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10/31/2012

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Heather, principal turn-over is a big problem in many Title 1 schools. I don't think this has much to do with generational differences in principals other than younger principals are under more stress to perform quickly than past generations. You situation also concerns me because it does not sound like principals are given enough time to make improvements stick (at least 3 years). It sounds like you need to cultivate a stable teacher leadership group that can help build some continuity in leadership. I also think someone needs to let the district leadership know how problematic this sort of turn-over is to a school.

Hello Amy, I could be wrong, but I am guessing that your principal is Gen-X (born between 1966-1981). In addition to the leadership responsibility of "Change Agent," Gen-X principals also rated the highest in "Involvement in Curriculum, Instruction, and ASSESSMENT" and "Monitor and Evaluate" in my research. There are many reasons why your principal may be so concerned about using assessments to drive instruction such as district and state mandates. What I would want to know is how closely do the assessments match what you want students to understand and be able to do? Does the assessment contain levels of complexity such as Bloom's Taxonomy? The answers to these questions would tell me if it is a good or bad thing to "teach to the test."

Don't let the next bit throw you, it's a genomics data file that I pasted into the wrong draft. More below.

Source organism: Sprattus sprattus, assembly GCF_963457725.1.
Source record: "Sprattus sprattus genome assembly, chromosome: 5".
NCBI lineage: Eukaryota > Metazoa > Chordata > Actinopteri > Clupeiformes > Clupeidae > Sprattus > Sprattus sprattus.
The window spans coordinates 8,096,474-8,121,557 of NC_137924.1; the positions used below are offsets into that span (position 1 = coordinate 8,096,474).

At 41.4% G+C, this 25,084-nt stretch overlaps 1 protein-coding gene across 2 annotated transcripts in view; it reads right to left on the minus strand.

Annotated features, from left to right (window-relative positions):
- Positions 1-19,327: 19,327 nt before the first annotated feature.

I am a Kindregarten teacher and have been teaching at the same school for the past six years. This is wher I began my career as a teacher. Since I have been at theis school I have had four different principals. Yes, four principals in six years. I teach at a Title I school and have experiences with behavior issues with students. The teacher turnover is not high but the principal turnover is. I am growing more and more frustrated as we continue to get principals brought in to "fix" our school.What are some ways to help myself and my fellow teacher deal with this constant change and lack of leadership?

This blog is exactly what I was looking for. I recently was moved to a title one school in the city of Atlanta. This school has a new principal. He is making, in my eyes, a drastic change. This elementary school was missing a lot of key components that make kids want to come to school. It was missing fundraisers, parent involvement, after school activities, and all around incentives to get the students and their families involved. The principal has made the school feel more like home for all of the children and the parents have become very involved. On the flip side, student assessing has become a key component at this school. From summative to formative, testing has become overwhelming to most teachers and students. Teachers are creative these assessments weekly, on top of district assessing for all grade levels, including kindergarten. It feels like teachers are just teaching kids to pass a test. We all know how important testing is because it is a measure to see if students are learning what they have been taught, but when is enough, enough? I would love to here your responses.

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